Modest global growth predicted by IATA but main winners will be airlines in the Middle East and Asia

By Victoria March 20, 2013 14:08

Modest global growth predicted by IATA but main winners will be airlines in the Middle East and Asia

Continuing the trend that has been prevalent for many quarters, although the International Air Transport Association (IATA) is predicting a modest improvement in its outlook for the 2013 financial performance of the global airline industry, airlines in the Middle East and Asia are expected to outperform the rest of the world.

IATA now expects airlines to produce a combined net post-tax profit margin of 1.6% (up from the previously forecast 1.3%) with a net post-tax profit of $10.6 billion (up from the previously projected $8.4 billion).
“Industry profits are taking a small step in the right direction. Against a backdrop of improved optimism for global economic prospects passenger demand has been strong and cargo markets are starting to grow again. The economic optimism is also pushing fuel prices higher. We are seeing a $12 billion improvement in revenue, and a $9-10 billion increase in costs—most of which is related to fuel,” said Tony Tyler, IATA’s Director General and CEO.
Asian-Pacific airlines are expected to deliver the largest absolute contribution to industry performance with a $4.2 billion net profit expected for 2013 (up from $3.2 billion previously projected and from the $3.9 billion reported for 2012). Asian carriers comprise about 40% of the air cargo market and will be the biggest beneficiaries of the expected upturn in cargo demand. Carriers in the region are expected to see average demand growth of 4.9%, slightly outpaced by a 5.0% capacity expansion, says IATA.
Middle Eastern airlines are expected to post a profit of $1.4 billion. This is up slightly from the $1.1 billion previously forecast and stronger than the $900 million profit recorded in 2012. The growing role of the region’s airlines in providing connectivity to developing markets is reflected in strong traffic growth. The region’s airlines are expected to add 12.8% in capacity in 2013 and this will be outpaced by demand growth of 13.7%. The region’s carriers rank third in terms of operating profitability with an Earnings Before Interest and Taxes (EBIT) margin of 3.4%, after Asia-Pacific (5.3%) and North America (4.1%).
North American airlines are expected to report a $3.6 billion profit. This is slightly ahead of the $3.4 billion previously projected and the $2.3 billion profit reported in 2012. The region is a mature market (particularly for domestic operations). Tight management of capacity in response to the high fuel cost environment will see a 1.3% expansion in demand leading a 1.1% expansion in capacity.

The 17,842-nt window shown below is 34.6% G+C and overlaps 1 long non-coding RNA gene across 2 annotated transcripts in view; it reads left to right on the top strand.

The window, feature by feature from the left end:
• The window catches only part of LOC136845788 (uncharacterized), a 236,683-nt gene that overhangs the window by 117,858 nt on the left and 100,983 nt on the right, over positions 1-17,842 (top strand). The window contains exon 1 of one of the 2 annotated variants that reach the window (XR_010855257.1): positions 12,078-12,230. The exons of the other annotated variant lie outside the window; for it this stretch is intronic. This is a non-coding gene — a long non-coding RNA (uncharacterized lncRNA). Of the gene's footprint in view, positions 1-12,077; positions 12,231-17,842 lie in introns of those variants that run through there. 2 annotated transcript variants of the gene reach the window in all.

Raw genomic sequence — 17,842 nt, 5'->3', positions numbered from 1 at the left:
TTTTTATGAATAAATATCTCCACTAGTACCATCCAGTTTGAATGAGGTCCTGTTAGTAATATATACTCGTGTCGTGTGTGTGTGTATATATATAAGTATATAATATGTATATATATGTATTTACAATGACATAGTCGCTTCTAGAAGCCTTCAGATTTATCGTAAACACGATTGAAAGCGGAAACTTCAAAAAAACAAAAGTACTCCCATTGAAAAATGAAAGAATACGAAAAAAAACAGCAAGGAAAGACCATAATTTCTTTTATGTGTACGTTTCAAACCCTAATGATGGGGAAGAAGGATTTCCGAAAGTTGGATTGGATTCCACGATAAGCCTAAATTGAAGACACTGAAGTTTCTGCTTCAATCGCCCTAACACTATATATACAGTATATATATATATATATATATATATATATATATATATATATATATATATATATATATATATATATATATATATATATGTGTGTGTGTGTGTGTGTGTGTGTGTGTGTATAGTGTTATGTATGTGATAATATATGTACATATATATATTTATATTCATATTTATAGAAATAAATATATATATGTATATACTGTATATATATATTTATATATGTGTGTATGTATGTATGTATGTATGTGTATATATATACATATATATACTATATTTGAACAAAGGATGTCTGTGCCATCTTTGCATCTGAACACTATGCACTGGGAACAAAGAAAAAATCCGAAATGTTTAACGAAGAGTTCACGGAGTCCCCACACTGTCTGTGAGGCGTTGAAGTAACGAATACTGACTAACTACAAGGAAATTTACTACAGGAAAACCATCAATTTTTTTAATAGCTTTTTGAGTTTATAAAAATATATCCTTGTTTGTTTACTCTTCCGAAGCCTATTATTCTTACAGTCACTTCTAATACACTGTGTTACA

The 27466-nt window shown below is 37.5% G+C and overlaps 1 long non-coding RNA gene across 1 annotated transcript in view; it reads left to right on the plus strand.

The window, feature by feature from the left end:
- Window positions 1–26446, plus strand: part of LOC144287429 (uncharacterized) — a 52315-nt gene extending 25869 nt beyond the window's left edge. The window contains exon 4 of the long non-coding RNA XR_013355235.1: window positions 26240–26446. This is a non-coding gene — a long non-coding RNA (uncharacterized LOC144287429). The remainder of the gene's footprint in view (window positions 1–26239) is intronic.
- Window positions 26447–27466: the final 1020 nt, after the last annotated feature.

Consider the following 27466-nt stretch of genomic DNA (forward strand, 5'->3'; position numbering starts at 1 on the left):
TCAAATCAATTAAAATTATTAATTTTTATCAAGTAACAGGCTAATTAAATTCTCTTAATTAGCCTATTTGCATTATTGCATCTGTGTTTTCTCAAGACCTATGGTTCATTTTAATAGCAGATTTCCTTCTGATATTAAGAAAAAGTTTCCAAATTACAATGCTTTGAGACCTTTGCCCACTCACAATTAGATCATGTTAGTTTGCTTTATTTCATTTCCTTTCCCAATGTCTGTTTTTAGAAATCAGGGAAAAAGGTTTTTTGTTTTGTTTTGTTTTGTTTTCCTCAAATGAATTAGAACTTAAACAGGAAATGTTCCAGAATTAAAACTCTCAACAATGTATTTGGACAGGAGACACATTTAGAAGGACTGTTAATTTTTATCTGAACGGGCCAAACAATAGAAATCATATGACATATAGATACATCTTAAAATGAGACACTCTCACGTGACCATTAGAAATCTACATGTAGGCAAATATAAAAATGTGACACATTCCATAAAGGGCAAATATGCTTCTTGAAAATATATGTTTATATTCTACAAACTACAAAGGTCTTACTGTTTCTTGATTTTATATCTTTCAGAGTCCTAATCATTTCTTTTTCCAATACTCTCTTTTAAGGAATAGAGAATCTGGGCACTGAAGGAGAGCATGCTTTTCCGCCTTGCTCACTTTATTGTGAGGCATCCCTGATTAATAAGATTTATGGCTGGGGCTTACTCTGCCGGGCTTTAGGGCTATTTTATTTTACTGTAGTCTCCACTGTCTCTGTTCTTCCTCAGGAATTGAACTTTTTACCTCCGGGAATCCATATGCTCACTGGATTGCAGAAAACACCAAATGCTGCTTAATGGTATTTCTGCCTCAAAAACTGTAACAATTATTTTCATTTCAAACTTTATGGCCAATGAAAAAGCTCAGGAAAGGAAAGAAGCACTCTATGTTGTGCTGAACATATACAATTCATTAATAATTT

European carriers are expected to report an $800 million profit. This is an improvement on the previously projected breakeven performance and the $300 million profit in 2012, but at only 0.4% of revenues that’s barely different from breakeven. And it is the market that will be most affected by volatility caused by the Eurozone crisis. The European domestic market continues to be weak, reflecting recessionary conditions across the continent. However, airlines are expected to show stronger performance on long-haul routes to emerging markets. Overall demand for European carriers is expected to grow by 2.6% which is in line with a capacity expansion of 2.5%.
Latin American airlines will post a $600 million profit. It is the only region to see a decline ($100 million) compared to the December forecast. This will, however, represent a doubling of profit compared to 2012. The continent’s growth has slowed in response to earlier losses in volatile domestic markets. Nonetheless, the region will see the second highest growth in demand (8.1%) and that will be 1.4 percentage points ahead of expected capacity expansion.
African airlines are expected to post a $100 million profit in 2013. That is ahead of the break even performance previously projected and the $100 million loss of 2012. African carriers are expected to see a 6.5% increase in demand during 2013 which they will meet with a 6.4% expansion in capacity. The continent continues to be a focal point for growth by those carriers located in the region and those providing services into the region. Competition between the two remains fierce.
Confidence in the global airline industry is rising around several factors, including the fact that GDP growth forecasts for 2013 have been upgraded to 2.4% from 2.1% in 2012, while the bottom of the global industrial production cycle was reached in the third quarter of 2012 and there is a structural improvement in the airline industry’s financial performance as recognized by a 7% increase in share prices since the beginning of the year, despite a 5% increase in fuel costs.
However, IATA noted that considerable risks remain which could derail recovery, specifically the unfolding crisis in Cyprus and the fallout in the Eurozone.

By Victoria March 20, 2013 14:08
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